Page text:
Diablo 3 (v2 & Reaper of Souls)

Updated for Patch 2.4.

look at my Battle.net profile will make it obvious that I’ve gotten plenty of mileage out of Diablo 3.

It’s not complicated. It asks very little of tactical or strategic ability and is casually accessible, but it is detail-heavy. Honestly, I prefer games on the other side of that spectrum, where my ability as a player is challenged and my skills grow universally, rather than working out some combination of powers and items by luck and then playing the game from there mostly on autopilot.

But let’s assume you know what kind of baby game Diablo is, and that it’s exactly the sort of game you’re looking for. Because glacial clicky games help you relax. Or because you’re a social animal and your friends can pick it up easily after a long time away. Or whatever. I play Deebs a lot; you don’t have to explain your Dark Souls cred to me.

Let’s move past the story, too. You should have zero expectations from a game about killing Evil Demons of Doom. It’s farcical. You can’t even walk into a barrel without inferring that it is or was used to torture people. You were hoping for a drink of water? You can walk to the river, pal. We’re so focused on being grim here that our only commodity is suffering. Diablo’s target demo grew up in a group home and rainbows make them uncomfortable, after all. On the bright side–pun not intended–as of Reaper of Souls, once you’ve seen the beautiful pre-rendered cutscenes, there is no reason to ever go into the story mode.

D3 has changed a lot since the original release, and while there are still some vestigial traces of the soul-crushing MMO grind in its achievements and elsewhere, it now tends to feel like you’re making progress every time you log on and put a few hours in, at least until you’re so strong that you’ve only got a couple Ancient Legendaries worth replacing and your returns start to diminish, and by then a new season and patch is probably out. Gameplay isn’t fulfilling per se, but there’s some appeal in having wild effect combinations on legendaries and set bonuses, and (at least until you have the best items) skill builds are largely about doing the best job with the few item powers you have access to, rather than simply doing what everyone else is doing, or doing 4 gazillion damage per second instead of 3.8 gazillion.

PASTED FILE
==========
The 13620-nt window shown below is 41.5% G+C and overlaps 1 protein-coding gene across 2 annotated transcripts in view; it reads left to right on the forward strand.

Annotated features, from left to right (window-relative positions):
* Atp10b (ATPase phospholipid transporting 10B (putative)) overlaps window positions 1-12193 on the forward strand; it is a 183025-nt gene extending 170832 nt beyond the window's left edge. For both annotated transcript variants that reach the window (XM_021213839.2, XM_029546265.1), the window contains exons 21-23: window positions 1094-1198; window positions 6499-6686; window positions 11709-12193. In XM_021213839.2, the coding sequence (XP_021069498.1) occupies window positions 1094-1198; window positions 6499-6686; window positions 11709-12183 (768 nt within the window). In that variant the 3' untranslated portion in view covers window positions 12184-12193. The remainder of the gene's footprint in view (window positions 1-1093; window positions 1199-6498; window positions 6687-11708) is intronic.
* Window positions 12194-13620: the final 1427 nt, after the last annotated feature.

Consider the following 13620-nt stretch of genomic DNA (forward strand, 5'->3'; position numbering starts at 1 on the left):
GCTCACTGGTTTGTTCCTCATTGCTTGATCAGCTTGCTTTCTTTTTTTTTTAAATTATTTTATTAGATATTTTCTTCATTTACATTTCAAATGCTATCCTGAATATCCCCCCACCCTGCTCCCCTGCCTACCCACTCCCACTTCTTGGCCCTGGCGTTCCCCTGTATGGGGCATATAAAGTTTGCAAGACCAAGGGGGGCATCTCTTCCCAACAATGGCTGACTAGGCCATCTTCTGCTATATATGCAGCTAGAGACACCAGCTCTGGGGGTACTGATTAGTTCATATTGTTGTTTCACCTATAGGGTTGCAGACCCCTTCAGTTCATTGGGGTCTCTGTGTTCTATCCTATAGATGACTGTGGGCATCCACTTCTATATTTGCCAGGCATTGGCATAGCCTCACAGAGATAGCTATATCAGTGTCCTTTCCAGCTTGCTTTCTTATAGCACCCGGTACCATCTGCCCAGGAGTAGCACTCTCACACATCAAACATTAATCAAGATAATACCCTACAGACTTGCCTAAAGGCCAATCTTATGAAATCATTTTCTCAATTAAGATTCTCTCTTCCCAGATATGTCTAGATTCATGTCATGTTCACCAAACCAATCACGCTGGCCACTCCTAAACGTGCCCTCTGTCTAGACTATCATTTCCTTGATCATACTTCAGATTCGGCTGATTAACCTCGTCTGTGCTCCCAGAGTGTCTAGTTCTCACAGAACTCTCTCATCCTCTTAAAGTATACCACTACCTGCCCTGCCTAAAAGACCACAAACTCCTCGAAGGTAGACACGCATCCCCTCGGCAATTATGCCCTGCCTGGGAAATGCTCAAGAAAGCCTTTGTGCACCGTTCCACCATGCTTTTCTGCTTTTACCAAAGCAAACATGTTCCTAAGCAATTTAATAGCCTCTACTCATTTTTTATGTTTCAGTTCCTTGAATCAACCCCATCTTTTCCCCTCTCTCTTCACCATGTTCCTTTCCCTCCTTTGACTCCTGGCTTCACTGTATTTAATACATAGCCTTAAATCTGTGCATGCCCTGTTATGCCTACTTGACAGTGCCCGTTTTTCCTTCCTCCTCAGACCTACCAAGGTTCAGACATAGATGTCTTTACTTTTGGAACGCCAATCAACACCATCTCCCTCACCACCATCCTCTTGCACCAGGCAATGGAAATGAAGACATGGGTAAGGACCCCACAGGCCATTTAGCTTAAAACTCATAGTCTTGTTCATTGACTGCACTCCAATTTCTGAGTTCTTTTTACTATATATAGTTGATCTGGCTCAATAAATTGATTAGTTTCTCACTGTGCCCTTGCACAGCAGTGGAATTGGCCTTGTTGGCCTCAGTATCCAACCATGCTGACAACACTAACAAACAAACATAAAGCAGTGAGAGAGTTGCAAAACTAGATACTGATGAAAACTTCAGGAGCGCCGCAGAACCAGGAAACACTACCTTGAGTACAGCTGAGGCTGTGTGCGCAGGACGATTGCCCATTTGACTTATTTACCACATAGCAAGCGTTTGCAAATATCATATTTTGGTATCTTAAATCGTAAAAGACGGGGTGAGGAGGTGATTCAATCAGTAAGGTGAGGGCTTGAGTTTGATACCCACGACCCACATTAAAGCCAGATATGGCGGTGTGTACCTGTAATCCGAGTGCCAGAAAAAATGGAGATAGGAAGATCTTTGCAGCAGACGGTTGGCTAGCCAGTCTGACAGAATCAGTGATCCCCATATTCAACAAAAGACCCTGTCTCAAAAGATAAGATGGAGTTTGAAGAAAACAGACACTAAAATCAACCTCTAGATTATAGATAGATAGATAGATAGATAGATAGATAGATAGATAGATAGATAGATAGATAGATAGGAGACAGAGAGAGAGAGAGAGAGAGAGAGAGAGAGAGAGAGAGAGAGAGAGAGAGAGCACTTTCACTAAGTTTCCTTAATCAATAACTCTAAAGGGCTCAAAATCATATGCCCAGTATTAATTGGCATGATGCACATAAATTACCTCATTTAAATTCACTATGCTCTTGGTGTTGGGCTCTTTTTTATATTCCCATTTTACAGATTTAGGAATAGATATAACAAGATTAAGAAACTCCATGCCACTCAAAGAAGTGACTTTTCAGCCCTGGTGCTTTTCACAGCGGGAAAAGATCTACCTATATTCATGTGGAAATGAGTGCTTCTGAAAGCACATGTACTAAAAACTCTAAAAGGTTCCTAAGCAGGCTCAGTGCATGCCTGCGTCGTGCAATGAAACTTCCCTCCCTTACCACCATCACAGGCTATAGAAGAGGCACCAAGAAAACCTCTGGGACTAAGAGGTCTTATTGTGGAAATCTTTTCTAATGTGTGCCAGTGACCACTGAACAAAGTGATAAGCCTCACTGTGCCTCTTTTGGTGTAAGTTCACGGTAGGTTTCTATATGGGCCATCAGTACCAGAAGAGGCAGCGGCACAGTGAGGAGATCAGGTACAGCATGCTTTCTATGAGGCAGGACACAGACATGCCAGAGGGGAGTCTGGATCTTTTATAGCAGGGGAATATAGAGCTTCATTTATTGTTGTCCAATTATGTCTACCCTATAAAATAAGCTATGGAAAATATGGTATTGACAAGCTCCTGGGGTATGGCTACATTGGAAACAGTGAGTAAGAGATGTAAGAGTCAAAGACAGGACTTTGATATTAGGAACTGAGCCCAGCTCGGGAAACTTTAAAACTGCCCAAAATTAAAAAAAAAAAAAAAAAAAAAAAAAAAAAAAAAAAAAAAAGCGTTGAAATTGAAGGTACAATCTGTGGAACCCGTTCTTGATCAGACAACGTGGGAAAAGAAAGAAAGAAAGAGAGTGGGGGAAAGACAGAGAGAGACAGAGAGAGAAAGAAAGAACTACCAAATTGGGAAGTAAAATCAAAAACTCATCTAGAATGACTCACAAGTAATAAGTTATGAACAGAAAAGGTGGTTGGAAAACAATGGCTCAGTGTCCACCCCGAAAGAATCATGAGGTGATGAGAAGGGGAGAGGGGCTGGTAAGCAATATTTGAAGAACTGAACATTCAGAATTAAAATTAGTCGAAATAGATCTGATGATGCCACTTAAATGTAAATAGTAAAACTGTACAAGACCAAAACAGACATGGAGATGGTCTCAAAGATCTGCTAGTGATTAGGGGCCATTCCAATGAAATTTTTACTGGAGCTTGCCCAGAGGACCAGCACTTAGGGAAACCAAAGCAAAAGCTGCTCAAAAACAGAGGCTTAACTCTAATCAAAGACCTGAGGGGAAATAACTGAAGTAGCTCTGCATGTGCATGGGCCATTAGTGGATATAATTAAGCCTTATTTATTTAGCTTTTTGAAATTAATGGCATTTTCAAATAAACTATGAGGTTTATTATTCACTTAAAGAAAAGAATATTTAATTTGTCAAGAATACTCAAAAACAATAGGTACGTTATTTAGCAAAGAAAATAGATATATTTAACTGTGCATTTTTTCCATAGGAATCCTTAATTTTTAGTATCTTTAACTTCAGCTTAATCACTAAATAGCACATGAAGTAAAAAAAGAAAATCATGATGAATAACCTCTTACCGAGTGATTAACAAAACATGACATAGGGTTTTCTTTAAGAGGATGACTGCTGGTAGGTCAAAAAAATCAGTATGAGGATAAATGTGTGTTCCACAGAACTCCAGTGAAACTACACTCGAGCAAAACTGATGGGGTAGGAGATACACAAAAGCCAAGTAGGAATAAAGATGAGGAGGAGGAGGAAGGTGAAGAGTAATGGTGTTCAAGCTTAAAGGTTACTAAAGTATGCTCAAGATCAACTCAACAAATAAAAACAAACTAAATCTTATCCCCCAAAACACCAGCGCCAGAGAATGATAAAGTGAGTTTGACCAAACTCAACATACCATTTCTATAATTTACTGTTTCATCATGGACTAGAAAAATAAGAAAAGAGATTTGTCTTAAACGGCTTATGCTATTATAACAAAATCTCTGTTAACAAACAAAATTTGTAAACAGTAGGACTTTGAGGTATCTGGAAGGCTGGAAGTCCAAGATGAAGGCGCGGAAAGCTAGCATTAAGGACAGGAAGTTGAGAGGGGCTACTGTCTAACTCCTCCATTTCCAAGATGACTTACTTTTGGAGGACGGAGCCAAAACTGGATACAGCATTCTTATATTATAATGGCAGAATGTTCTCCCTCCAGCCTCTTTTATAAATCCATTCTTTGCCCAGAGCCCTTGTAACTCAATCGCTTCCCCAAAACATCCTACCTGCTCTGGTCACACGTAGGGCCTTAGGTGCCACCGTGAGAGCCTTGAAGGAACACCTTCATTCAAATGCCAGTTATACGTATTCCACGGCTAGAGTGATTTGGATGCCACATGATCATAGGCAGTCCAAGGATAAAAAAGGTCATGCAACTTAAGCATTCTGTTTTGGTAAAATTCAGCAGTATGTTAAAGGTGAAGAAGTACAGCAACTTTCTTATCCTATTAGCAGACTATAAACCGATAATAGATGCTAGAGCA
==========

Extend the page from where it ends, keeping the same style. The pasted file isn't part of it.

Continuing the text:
It’s obvious that the game could stand to diversify. The most complex and interesting system in the original game was the auction house, which was ultimately removed as part of a plan to fix the game’s ecosystem. That worked out well enough, but sadly, auctioning–appraising items, cleverly filtering results, exploiting arbitrage, and winning a bid by a second–was more exciting than clearing out a floor on some bounty grind. Whenever I find myself lamenting this absence or getting frustated by the tedium, it pays to remember that, again, Diablo is for babies, and I can always install some strategy or puzzle game from my Steam backlog until a friend is around to play with me.

As of 2.3, various mechanics, systems and items have really started to tie together well. They added Kanai’s Cube, and before that, the Mystic. Now, to create the best item, I might start by crafting a rare sword at the blacksmith, upgrading it to a legendary in the cube, rerolling one of its stats with the mystic, and using the jeweller to liberate my old weapon’s gem. The balance is never perfect–there’s always some shortage of Death’s Breaths or legendary essences or too many gems or too much gold–but it’s a whole lot better than it used to be, when I never crafted anything and essences just took up valuable storage space.

It’s clear that the developers continue to work hard on Diablo 3. They’ve made an honest effort to incentivize fun across the board, letting players discover skills for themselves without being penalized with wasted skill points, and providing legitimate choices instead of skills or sets nobody would want to use. Kanai’s Cube provides a real sense of progression by allowing players to complete a checklist of legendaries. 2.4’s Set Dungeons provide another long-term challenge.

In any case, there are still issues and changes that might make the game better, ranging from “pie-in-the-sky fantasy” to “good idea for the next patch”. Ignoring very specific and transitory issues with specific items or set bonuses, there are a number of others: